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I’m really getting tired of this sort of thing, and I don’t feel like scheduling it for September, so I’ll post it at 1 in the morning


A couple days ago I received an email:

I’m a reporter for *** [newspaper], currently looking into a fun article about a recent study, and my old professor *** recommended I get in touch with you to see if you would give me a comment on the statistics in the study.

It’s a bit of fun, really, but I want to approach it with real scientific analysis, so your voice in the piece would be great.

The study is here: http://journals.plos.org/plosone/article?id=10.1371%2Fjournal.pone.0153419#sec010

I was eager to avoid doing any real work, so I read the paper and sent the journalist a reply:

The paper is cute but I think their conclusions go beyond their data. I have two concerns:

1. It’s not clear to what extent should we be willing draw general conclusions from Mechanical Turk participants to voters in general.

2. The difference between “significant” and “not significant” is not itself statistically significant (see here: http://www.stat.columbia.edu/~gelman/research/published/signif4.pdf)
This is relevant in considering all their comparisons between candidates. For example, they write, “the results revealed that holding favorable views of three potential Republican candidates for US president (Ted Cruz, Marco Rubio, and Donald Trump) was positively related to judging bullshit statements as profound. In contrast, non-significant relations were observed for the three Democratic candidates (Hillary Clinton, Martin O’Malley, and Bernie Sanders).” But these differences could be explained by noise.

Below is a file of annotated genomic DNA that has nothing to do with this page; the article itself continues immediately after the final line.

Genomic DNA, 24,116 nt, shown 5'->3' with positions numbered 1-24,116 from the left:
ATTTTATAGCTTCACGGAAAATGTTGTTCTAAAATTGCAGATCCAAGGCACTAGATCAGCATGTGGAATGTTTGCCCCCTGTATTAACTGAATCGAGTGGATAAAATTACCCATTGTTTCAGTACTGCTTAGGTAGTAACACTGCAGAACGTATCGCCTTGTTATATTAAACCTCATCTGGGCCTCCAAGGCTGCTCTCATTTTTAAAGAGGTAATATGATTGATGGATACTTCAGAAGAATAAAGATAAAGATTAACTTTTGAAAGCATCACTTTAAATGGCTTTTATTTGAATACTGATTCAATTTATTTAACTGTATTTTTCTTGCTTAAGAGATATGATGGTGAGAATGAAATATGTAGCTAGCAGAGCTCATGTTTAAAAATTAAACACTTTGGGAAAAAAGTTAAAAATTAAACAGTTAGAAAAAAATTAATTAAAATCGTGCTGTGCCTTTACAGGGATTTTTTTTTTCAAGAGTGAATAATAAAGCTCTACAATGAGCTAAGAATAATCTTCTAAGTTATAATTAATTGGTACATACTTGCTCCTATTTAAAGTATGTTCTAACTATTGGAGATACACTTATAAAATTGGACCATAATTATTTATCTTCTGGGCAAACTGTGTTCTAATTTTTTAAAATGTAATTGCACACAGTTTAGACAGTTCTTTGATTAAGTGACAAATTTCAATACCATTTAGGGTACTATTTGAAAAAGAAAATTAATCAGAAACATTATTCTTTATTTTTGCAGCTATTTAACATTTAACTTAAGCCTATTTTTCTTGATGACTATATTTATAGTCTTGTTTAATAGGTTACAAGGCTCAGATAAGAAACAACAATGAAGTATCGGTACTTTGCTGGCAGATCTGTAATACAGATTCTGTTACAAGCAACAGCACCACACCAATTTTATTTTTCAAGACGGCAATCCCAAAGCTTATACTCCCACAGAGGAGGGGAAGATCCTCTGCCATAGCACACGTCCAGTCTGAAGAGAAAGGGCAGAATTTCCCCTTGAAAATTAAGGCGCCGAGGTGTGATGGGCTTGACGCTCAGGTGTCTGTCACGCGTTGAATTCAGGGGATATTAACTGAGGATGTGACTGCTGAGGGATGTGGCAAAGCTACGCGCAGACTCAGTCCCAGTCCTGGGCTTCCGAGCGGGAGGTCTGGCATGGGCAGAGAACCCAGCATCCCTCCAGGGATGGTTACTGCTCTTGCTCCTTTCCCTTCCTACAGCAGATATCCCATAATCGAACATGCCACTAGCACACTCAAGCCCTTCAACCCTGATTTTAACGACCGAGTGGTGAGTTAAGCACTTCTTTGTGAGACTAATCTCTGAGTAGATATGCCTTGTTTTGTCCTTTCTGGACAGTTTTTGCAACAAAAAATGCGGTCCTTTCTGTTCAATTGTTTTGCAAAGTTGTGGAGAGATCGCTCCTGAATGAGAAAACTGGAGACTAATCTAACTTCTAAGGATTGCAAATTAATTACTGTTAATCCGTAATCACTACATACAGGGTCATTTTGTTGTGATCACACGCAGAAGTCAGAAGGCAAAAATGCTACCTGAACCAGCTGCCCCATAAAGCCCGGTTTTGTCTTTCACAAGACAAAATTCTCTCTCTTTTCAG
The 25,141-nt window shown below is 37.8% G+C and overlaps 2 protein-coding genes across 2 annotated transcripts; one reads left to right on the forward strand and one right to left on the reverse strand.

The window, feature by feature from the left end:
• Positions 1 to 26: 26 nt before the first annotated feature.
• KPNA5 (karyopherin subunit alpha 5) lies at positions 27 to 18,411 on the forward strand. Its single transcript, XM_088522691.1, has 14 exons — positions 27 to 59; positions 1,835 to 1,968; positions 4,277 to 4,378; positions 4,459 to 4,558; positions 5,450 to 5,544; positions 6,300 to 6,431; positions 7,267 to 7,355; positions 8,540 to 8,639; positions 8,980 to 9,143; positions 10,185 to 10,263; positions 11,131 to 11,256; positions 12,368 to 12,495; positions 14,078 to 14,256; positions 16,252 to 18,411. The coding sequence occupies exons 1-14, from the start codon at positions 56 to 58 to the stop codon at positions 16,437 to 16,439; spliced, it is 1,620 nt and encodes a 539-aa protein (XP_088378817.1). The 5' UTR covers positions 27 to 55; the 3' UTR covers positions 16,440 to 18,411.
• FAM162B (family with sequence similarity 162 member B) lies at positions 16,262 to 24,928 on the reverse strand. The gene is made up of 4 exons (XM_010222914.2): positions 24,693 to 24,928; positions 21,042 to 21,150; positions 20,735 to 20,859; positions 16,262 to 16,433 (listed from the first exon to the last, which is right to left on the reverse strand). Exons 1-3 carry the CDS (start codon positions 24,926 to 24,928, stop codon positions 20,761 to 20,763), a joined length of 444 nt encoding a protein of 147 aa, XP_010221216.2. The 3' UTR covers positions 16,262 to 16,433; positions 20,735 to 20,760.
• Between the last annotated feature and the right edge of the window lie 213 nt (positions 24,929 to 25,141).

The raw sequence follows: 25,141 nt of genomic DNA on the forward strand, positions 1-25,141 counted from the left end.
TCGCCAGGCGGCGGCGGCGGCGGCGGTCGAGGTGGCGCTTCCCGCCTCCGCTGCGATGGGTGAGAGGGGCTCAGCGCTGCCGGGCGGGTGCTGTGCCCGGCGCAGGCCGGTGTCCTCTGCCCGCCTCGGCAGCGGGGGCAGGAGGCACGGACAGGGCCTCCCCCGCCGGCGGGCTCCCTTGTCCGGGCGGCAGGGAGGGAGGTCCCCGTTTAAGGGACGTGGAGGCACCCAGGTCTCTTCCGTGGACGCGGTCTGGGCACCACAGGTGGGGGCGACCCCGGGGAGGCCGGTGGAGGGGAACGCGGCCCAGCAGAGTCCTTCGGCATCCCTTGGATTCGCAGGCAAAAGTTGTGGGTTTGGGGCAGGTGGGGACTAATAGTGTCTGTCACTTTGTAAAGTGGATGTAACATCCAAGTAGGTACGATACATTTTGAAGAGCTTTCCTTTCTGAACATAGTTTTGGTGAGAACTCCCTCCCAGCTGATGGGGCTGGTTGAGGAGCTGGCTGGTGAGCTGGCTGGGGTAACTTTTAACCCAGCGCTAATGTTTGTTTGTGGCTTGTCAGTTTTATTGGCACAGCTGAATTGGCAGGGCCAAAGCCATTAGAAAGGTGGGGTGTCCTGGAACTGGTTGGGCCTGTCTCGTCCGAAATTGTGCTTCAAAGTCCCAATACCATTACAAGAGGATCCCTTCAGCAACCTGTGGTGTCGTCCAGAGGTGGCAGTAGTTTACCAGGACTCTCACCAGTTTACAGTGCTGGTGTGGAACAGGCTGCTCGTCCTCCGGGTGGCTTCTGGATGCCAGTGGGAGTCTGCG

3. Multiple comparisons. The data are open-ended. They compared Democrats to Republicans but they could’ve compared male to female candidates, and they also could’ve looked at age and sex of respondents. So it’s not a surprise that if they looked through these data, they could find statistically significant comparisons (see here: http://www.stat.columbia.edu/~gelman/research/published/ForkingPaths.pdf)

That was all, but then I just received an email from Dan Kahan pointing to a long post by Asheley Landrum attacking the study on various grounds, including the points above.

I’m assuming the study was a parody (consider the paper’s title!) so I think Landrum may be going a bit over the top in the criticisms. Anyway, since this was all out there I thought I’d share my quick take above.

For the general issue of how reporters can write about this sort of science paper, see the templates here.

P.S. The good news is that no news organizations seem to have picked up this story. I’d like to think the news media has learned something after being embarrassed by their credulous coverage of the air rage story, but I suspect the big difference is that this new study was published in lowly PLOS-One, not the mighty PPNAS. The one journalist who contacted me seems to have made the wise decision to not write about this paper.

11 Comments

  1. Ibn says:

    I really wonder whether an opposite claim would have gotten past the editors. Of course, there is no way to know.

  2. BenK says:

    I hear you, but I don’t think it was a parody. There is an entire subfield that I discovered from their references.
    Anyway, those references didn’t make me feel particularly better about the foundations of the subject. *sigh*

  3. Paul Shearer says: